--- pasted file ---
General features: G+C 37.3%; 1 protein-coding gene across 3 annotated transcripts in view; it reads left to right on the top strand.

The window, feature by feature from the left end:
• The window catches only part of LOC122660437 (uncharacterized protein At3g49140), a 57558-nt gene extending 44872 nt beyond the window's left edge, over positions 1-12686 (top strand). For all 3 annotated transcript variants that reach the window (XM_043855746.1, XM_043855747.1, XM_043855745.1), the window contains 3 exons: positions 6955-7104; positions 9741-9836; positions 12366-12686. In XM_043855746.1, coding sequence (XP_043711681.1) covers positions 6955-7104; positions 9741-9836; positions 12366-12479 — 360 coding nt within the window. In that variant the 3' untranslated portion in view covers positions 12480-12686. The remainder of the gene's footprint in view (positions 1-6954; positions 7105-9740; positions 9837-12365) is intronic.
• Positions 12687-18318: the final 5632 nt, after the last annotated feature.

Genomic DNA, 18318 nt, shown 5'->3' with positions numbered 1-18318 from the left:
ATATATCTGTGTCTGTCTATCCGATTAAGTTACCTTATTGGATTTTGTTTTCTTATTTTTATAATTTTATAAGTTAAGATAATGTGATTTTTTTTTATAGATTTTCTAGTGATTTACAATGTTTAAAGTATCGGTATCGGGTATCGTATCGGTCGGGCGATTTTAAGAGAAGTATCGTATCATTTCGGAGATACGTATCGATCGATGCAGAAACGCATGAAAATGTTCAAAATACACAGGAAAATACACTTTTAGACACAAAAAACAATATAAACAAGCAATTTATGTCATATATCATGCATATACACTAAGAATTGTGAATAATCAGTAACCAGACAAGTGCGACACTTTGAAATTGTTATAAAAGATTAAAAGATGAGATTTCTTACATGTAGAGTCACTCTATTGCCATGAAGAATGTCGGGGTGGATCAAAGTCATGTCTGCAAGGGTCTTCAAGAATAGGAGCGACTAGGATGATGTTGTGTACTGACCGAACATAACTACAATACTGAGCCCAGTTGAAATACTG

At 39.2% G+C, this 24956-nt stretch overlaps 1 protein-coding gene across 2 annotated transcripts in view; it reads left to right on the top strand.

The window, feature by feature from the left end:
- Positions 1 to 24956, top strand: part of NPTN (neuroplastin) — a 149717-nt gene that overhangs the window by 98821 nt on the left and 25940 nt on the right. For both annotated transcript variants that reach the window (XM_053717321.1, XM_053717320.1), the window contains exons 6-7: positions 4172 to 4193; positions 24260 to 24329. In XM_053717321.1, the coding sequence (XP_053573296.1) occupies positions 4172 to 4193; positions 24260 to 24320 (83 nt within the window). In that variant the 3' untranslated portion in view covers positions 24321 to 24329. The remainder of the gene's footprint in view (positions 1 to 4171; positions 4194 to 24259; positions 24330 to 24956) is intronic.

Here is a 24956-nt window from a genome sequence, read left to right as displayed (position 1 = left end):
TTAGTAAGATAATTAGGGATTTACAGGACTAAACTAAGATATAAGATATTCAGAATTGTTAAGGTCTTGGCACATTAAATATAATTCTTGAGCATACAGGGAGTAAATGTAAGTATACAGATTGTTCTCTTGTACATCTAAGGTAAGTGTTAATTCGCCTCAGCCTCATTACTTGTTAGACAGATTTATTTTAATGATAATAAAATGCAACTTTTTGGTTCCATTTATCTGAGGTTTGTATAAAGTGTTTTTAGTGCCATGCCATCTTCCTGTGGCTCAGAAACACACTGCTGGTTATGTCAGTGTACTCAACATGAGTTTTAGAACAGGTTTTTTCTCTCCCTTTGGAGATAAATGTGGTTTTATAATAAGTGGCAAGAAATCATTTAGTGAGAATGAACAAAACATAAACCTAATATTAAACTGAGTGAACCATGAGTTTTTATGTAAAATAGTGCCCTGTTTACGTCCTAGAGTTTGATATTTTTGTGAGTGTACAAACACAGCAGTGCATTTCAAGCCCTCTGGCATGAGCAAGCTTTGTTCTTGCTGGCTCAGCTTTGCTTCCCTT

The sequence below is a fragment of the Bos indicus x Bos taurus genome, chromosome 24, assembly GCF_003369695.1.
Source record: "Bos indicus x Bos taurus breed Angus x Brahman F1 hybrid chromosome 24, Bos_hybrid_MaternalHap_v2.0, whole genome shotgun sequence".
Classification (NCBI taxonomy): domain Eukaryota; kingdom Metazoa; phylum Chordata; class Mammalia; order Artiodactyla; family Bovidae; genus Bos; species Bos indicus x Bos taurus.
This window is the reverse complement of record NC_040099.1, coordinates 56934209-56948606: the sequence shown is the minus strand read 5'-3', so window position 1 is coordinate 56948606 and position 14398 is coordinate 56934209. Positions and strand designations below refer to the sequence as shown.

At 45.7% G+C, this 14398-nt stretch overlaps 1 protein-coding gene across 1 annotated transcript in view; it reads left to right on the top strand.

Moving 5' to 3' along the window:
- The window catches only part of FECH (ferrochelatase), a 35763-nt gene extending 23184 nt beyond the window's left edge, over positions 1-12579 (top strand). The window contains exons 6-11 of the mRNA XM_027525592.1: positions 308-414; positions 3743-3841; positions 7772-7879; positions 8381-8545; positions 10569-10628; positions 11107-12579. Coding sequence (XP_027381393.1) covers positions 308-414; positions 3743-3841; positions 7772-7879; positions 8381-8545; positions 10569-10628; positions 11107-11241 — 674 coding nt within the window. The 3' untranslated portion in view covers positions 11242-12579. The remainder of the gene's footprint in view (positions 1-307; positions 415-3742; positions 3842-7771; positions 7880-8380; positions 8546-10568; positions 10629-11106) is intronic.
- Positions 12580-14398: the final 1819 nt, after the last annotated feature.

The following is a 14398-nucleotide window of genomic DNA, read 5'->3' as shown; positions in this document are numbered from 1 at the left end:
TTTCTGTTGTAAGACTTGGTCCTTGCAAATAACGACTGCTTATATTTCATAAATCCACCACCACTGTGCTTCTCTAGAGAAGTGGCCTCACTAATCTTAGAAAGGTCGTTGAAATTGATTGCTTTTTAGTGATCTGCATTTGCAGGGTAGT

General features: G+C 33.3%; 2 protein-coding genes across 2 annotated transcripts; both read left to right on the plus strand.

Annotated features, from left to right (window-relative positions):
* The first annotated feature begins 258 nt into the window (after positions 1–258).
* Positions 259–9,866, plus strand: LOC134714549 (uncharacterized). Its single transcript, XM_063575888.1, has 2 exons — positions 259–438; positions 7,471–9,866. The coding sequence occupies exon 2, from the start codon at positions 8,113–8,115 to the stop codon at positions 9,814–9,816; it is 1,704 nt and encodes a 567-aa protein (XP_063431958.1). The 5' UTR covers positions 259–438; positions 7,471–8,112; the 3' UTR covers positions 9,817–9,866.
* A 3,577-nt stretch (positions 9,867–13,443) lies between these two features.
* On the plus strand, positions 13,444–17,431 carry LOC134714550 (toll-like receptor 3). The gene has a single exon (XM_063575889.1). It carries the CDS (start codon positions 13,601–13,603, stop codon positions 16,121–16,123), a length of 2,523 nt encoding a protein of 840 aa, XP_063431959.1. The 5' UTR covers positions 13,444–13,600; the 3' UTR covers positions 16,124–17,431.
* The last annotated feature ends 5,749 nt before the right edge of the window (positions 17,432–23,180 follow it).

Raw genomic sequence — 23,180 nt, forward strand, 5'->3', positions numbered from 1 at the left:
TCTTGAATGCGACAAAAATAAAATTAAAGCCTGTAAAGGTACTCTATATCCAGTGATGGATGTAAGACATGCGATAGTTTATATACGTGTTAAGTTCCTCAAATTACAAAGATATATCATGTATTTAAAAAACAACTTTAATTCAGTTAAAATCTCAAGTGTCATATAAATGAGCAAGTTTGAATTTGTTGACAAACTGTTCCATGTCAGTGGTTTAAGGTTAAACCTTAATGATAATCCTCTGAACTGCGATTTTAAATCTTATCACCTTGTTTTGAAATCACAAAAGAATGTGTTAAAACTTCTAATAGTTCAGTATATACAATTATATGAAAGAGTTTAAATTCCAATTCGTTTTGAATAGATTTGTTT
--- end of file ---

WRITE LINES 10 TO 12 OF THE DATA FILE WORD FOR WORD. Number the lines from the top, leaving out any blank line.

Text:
Here is a 24956-nt window from a genome sequence, read left to right as displayed (position 1 = left end):
TTAGTAAGATAATTAGGGATTTACAGGACTAAACTAAGATATAAGATATTCAGAATTGTTAAGGTCTTGGCACATTAAATATAATTCTTGAGCATACAGGGAGTAAATGTAAGTATACAGATTGTTCTCTTGTACATCTAAGGTAAGTGTTAATTCGCCTCAGCCTCATTACTTGTTAGACAGATTTATTTTAATGATAATAAAATGCAACTTTTTGGTTCCATTTATCTGAGGTTTGTATAAAGTGTTTTTAGTGCCATGCCATCTTCCTGTGGCTCAGAAACACACTGCTGGTTATGTCAGTGTACTCAACATGAGTTTTAGAACAGGTTTTTTCTCTCCCTTTGGAGATAAATGTGGTTTTATAATAAGTGGCAAGAAATCATTTAGTGAGAATGAACAAAACATAAACCTAATATTAAACTGAGTGAACCATGAGTTTTTATGTAAAATAGTGCCCTGTTTACGTCCTAGAGTTTGATATTTTTGTGAGTGTACAAACACAGCAGTGCATTTCAAGCCCTCTGGCATGAGCAAGCTTTGTTCTTGCTGGCTCAGCTTTGCTTCCCTT

The sequence below is a fragment of the Bos indicus x Bos taurus genome, chromosome 24, assembly GCF_003369695.1.